as I pass by the towering feed bins on ranches
and observe the automatic feeders in ranch pickups, I shake my head
remembering the good old days. Like all progress, the evolution
of ranch livestock feeding has changed greatly, and for the better.
Our former ranch owner, Charlie McMurtry, great uncle of Larry McMurtry
of "Lonesome Dove" fame, told of his earliest efforts at winter-feeding
range cattle. It
seems the cotton gins of the
area were seeking more profit from processing cotton
and began compressing cotton seed and gin trash retracted from the
cotton into slabs with the seed
oil tying it all together like glue.
The slabs came out from rollers like sheets of plywood about two
inches in thickness. Gin employees broke the hot slabs into large
chunks and stacked them on edge in boxcars for shipment.
When a rancher purchased
a carload of slabs he unloaded them into his wagons and hauled them
to his cake house all the while standing the slabs on edge.
In order to feed the cattle,
ranch employees reloaded their wagons, making sure they had axes
and hatchets along to break up the slabs into smaller pieces to
distribute the feed more evenly among the cows.
McMurtry would laugh and tell how on the feed grounds, each cow
would pick up the biggest chunk of feed she could carry in her mouth,
run off to the plum bushes and gnaw around the edges maybe all day
until the piece was finally devoured, just like a coyote with a
He built a somewhat centrally located cake house about three miles
south of today's ghost town of Rockledge,
which had a sidetrack for the Rock Island Railroad.
The cake house had a wooden floor raised up to wagon-bed height
for easy loading and was used into the late 1940s. The wagon tracks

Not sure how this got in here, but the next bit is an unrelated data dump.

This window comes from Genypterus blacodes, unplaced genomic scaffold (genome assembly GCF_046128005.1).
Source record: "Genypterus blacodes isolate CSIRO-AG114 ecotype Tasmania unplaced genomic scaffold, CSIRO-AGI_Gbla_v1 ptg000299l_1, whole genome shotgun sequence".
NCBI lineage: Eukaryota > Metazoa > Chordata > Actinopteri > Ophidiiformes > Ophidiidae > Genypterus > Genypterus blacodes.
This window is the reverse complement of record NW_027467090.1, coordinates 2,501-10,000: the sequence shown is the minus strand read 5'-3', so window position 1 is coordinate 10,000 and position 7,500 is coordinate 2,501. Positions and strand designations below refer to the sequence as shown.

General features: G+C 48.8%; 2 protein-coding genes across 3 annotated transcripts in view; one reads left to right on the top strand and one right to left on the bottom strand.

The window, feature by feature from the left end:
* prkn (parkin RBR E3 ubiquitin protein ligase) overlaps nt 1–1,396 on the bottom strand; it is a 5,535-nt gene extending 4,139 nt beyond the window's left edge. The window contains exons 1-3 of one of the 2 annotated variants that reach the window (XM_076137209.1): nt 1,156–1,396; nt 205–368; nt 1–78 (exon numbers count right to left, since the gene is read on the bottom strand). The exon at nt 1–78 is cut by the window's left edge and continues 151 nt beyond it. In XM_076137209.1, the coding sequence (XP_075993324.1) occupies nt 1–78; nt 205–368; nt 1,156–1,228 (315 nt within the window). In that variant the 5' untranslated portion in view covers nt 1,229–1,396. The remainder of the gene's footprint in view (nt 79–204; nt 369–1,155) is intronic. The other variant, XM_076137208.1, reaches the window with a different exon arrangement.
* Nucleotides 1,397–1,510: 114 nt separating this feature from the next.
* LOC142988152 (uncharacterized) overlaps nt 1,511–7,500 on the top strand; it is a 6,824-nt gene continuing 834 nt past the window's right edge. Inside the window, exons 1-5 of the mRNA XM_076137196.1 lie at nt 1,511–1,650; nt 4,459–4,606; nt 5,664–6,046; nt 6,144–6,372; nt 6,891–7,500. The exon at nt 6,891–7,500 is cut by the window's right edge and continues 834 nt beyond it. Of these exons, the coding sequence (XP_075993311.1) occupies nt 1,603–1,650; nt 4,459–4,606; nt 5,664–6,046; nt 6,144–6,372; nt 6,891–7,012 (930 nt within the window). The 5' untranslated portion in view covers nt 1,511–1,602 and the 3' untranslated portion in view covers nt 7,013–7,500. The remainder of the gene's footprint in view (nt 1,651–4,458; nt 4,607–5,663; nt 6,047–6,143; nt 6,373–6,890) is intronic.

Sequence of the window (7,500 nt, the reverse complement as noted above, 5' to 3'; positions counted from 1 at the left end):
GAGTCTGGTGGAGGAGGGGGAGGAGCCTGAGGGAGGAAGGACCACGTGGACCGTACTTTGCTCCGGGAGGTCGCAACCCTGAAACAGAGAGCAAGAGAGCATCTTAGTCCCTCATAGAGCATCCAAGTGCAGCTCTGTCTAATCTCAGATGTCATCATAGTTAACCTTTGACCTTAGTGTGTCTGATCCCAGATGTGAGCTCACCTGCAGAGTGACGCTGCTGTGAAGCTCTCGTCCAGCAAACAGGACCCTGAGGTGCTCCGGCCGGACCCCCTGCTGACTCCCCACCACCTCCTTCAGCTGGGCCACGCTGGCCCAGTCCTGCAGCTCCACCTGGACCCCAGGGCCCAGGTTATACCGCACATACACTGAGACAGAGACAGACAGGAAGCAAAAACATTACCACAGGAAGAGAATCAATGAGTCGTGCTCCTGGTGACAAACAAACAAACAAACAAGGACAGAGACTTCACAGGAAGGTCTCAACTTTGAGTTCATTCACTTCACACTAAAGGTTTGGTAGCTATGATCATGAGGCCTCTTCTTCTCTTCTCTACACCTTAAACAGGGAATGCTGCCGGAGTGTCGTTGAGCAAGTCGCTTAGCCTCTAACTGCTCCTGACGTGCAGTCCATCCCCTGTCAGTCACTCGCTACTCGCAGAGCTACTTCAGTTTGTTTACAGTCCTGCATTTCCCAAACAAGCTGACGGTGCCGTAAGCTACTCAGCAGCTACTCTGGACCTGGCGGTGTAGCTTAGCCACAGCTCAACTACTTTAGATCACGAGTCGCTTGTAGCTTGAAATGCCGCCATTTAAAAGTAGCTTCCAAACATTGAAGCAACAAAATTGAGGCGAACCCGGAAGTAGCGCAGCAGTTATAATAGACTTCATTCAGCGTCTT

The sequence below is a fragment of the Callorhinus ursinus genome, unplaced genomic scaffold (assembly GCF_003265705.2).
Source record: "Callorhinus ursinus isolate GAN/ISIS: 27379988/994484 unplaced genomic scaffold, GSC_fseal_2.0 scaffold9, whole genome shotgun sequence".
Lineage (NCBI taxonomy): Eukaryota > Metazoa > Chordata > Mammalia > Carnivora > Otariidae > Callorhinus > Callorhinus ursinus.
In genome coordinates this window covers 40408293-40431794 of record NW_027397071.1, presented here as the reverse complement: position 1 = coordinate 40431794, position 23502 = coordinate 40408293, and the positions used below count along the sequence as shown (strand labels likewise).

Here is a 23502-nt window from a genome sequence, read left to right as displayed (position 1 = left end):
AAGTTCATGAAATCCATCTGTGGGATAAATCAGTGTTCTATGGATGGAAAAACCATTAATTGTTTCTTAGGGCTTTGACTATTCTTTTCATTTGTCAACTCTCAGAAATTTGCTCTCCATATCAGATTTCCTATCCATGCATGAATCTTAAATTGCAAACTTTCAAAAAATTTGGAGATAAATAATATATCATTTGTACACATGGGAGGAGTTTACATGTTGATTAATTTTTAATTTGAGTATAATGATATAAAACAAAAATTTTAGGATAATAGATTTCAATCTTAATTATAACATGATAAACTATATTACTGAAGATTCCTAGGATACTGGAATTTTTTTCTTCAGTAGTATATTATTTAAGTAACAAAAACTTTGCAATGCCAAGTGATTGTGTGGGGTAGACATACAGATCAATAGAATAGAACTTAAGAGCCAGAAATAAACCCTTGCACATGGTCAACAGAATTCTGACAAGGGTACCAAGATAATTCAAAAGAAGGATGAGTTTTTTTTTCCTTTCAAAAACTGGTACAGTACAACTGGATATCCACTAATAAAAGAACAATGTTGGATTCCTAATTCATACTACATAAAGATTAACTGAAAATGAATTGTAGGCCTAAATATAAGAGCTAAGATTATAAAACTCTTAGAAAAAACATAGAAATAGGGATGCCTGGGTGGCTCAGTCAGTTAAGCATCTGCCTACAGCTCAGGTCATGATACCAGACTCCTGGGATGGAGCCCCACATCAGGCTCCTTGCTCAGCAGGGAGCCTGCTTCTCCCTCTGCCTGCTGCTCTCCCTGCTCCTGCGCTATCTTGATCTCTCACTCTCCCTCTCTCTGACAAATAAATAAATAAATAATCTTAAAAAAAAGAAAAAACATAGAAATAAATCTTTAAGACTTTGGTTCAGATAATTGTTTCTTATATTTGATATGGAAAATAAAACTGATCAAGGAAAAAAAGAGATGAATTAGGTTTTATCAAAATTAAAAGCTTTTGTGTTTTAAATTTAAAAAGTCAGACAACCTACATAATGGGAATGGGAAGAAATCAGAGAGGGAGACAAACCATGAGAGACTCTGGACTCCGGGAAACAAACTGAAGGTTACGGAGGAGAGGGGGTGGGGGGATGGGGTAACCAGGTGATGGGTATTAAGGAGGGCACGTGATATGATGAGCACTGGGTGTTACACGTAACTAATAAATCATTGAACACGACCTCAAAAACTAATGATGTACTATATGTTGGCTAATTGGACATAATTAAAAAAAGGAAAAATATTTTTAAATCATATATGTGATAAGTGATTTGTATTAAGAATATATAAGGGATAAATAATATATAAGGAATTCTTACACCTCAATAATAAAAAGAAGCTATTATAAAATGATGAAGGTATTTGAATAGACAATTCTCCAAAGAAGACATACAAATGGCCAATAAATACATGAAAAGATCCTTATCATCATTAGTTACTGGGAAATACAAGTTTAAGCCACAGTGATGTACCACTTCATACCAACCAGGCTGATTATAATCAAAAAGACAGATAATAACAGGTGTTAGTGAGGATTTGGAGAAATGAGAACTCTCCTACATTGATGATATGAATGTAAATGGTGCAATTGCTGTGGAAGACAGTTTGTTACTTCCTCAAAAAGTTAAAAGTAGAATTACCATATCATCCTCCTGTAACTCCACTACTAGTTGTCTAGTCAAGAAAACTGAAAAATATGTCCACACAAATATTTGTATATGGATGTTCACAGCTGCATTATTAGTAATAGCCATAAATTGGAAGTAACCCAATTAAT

leading away from the early day cake house to the outlying feed
grounds of the ranch can still be seen today.
When winter feeding cattle was proven to be profitable the demand
for cottonseed cake skyrocketed. The feed evolved from slabs to
cubes and ground into meal form was transported in jute sacks holding
100 pounds and testing some 50 percent protein in content.
At first all feed was hauled in wagons. Next came light trucks and
finally, as roads improved, tractor-trailers were used to transport
tons of cubes to the ranches.
Every old-time cowboy
I ever knew could tell stories by the hour about hearing the air
horns of semi-trucks loaded with cake arriving just at dark or 2:30
in the morning to be unloaded into the cake house. Unloading 300
sacks of cake, stacking them up high in small cake houses was no
small feat, no matter how strong you were.
Every cowboy's wife
could recall gathering and counting gunny sacks to sell to the sack
man who came about twice a year to buy sacks. Ranchers
like my father always gave the ranch women the sack money. For most,
it was the only bonus they ever received for their hard work.
© Delbert Trew
"It's All Trew" May
25, 2010 Column